As you probably know, Army and Navy Academy is one of a very small group of high schools in California with a U.C.-approved astronomy program. Over the past year and a half, Cadets have participated in major research projects with major universities and made some amazing discoveries.
Over the past several months, their astronomical work has continued to thrive.
Institute for Student Astronomical Research (InStAR) Branch Campus
This spring, the Academy was named a branch campus of the Institute for Student Astronomical Research (InStAR), led by Dr. Russell Genet. Dr. Genet is a leader in the field who invented the first robotic telescope.
InSTAR has established a unique college credit seminar program for high school students, which allows them to publish a peer-reviewed scientific paper. The Academy is one of only seven high schools and junior colleges nationwide that has been approved for participation.
Since the start of the 2014-15 academic year, Cadets have written four papers that have been submitted for publication.
Most recently, two teams of four Cadets each submitted papers for review. Each group selected a research area, established a plan, submitted that plan for approval, performed the research, analyzed the data, wrote two scientific papers, and submitted them for peer review.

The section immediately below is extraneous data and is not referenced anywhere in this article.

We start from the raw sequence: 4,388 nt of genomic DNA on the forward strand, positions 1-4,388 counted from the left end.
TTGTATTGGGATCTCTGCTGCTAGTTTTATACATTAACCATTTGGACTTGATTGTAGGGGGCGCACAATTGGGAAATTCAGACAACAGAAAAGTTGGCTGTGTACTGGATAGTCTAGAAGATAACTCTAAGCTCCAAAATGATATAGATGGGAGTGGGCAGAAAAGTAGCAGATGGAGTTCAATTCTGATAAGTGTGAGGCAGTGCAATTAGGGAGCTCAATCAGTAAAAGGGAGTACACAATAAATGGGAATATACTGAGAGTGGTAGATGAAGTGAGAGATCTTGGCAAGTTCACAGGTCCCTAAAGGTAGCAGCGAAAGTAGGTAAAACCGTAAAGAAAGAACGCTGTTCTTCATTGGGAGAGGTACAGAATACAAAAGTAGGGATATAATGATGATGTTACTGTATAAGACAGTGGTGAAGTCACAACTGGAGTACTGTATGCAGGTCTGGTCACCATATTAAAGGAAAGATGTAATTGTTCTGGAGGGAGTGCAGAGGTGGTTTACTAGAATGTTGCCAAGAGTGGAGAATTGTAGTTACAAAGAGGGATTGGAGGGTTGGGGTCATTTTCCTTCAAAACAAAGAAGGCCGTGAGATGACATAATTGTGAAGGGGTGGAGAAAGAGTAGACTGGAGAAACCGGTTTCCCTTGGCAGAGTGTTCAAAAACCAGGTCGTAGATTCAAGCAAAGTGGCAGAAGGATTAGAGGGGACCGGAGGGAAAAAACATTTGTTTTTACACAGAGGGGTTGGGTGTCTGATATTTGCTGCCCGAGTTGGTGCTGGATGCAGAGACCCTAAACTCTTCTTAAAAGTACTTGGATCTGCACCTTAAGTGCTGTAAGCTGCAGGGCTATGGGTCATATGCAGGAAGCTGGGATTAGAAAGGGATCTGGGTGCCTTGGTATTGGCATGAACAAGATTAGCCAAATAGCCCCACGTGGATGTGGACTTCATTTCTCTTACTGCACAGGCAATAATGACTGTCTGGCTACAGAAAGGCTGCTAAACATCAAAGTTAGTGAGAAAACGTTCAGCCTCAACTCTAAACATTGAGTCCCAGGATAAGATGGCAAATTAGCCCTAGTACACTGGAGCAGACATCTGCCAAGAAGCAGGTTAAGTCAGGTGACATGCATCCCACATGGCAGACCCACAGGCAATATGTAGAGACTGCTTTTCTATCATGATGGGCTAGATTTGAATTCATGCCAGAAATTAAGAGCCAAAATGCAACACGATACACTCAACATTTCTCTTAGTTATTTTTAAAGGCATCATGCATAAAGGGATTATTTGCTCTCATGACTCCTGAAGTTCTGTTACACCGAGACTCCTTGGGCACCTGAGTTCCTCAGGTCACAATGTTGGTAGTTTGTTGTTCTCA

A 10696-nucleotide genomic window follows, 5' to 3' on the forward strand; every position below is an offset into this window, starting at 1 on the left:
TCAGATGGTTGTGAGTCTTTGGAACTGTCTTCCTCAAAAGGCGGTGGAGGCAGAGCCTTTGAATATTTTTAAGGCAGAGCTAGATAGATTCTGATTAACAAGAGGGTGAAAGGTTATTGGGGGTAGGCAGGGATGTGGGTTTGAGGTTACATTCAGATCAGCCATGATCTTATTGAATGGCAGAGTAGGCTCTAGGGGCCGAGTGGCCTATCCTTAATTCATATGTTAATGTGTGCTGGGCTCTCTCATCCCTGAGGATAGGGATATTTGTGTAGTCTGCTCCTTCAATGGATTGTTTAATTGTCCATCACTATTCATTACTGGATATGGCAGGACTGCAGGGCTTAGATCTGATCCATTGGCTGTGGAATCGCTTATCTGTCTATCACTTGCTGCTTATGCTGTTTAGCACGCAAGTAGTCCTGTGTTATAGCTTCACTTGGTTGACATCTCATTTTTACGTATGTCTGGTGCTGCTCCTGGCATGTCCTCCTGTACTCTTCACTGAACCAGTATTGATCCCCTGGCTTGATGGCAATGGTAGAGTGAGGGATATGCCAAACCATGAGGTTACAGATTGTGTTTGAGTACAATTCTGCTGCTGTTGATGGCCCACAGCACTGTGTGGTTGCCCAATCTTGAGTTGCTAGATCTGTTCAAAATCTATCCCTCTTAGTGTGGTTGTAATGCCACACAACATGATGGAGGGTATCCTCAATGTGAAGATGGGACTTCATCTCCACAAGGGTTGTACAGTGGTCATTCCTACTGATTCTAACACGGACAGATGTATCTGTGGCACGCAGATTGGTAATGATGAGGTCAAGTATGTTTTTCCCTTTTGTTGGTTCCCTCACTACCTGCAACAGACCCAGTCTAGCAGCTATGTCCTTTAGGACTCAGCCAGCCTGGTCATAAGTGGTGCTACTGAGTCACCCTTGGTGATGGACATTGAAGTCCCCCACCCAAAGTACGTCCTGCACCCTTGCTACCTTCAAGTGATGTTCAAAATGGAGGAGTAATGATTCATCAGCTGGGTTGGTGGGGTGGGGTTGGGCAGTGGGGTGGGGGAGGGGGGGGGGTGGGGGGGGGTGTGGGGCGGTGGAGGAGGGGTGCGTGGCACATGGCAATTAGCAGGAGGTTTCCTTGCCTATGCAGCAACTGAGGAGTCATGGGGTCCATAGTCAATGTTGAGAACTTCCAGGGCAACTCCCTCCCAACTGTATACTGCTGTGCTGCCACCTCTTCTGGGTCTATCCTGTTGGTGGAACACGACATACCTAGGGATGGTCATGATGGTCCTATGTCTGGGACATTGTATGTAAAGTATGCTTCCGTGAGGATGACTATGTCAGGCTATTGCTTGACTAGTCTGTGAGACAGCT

Their research was based on observations from telescopes in Australia, Spain, and New Mexico that were provided over the internet by B.R.I.E.F.
The Academy is pleased to announce that the Cadets’ papers were accepted for publication by The Journal of Double Star Observations’ May 2015 issue. They will also be included in a new book being published by Collins Foundation Press.
This year, Cadets have discovered three new asteroids in the asteroid belt. They’re currently being confirmed by the International Astronomical Search Collection (IASC) and are in preliminary status.
The IASC is a worldwide educational outreach program for high school and college students that allows them to submit discoveries for peer review.